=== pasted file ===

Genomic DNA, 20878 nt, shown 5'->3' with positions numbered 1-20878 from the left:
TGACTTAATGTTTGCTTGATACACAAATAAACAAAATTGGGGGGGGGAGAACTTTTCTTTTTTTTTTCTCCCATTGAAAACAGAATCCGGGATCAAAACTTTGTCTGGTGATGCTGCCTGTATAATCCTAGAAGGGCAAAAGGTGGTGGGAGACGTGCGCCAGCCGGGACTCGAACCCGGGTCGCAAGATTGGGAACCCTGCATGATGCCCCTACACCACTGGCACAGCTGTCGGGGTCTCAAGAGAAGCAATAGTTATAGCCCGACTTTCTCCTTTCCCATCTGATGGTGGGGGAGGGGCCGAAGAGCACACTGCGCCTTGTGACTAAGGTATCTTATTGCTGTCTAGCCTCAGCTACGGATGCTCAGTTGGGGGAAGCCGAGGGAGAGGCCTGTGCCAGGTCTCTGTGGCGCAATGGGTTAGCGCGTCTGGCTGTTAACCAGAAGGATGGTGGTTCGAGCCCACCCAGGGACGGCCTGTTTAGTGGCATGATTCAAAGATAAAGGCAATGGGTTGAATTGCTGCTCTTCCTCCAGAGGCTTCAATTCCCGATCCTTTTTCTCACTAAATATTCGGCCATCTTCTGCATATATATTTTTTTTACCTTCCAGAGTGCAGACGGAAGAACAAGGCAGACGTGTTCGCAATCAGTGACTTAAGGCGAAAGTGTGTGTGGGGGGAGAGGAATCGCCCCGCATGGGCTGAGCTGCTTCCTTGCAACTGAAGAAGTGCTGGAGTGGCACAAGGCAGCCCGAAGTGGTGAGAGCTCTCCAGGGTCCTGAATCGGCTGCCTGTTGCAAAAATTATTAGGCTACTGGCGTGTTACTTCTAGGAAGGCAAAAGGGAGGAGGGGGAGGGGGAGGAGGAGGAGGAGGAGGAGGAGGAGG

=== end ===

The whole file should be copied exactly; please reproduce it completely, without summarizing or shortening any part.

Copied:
Genomic DNA, 20878 nt, shown 5'->3' with positions numbered 1-20878 from the left:
TGACTTAATGTTTGCTTGATACACAAATAAACAAAATTGGGGGGGGGAGAACTTTTCTTTTTTTTTTCTCCCATTGAAAACAGAATCCGGGATCAAAACTTTGTCTGGTGATGCTGCCTGTATAATCCTAGAAGGGCAAAAGGTGGTGGGAGACGTGCGCCAGCCGGGACTCGAACCCGGGTCGCAAGATTGGGAACCCTGCATGATGCCCCTACACCACTGGCACAGCTGTCGGGGTCTCAAGAGAAGCAATAGTTATAGCCCGACTTTCTCCTTTCCCATCTGATGGTGGGGGAGGGGCCGAAGAGCACACTGCGCCTTGTGACTAAGGTATCTTATTGCTGTCTAGCCTCAGCTACGGATGCTCAGTTGGGGGAAGCCGAGGGAGAGGCCTGTGCCAGGTCTCTGTGGCGCAATGGGTTAGCGCGTCTGGCTGTTAACCAGAAGGATGGTGGTTCGAGCCCACCCAGGGACGGCCTGTTTAGTGGCATGATTCAAAGATAAAGGCAATGGGTTGAATTGCTGCTCTTCCTCCAGAGGCTTCAATTCCCGATCCTTTTTCTCACTAAATATTCGGCCATCTTCTGCATATATATTTTTTTTACCTTCCAGAGTGCAGACGGAAGAACAAGGCAGACGTGTTCGCAATCAGTGACTTAAGGCGAAAGTGTGTGTGGGGGGAGAGGAATCGCCCCGCATGGGCTGAGCTGCTTCCTTGCAACTGAAGAAGTGCTGGAGTGGCACAAGGCAGCCCGAAGTGGTGAGAGCTCTCCAGGGTCCTGAATCGGCTGCCTGTTGCAAAAATTATTAGGCTACTGGCGTGTTACTTCTAGGAAGGCAAAAGGGAGGAGGGGGAGGGGGAGGAGGAGGAGGAGGAGGAGGAGGAGG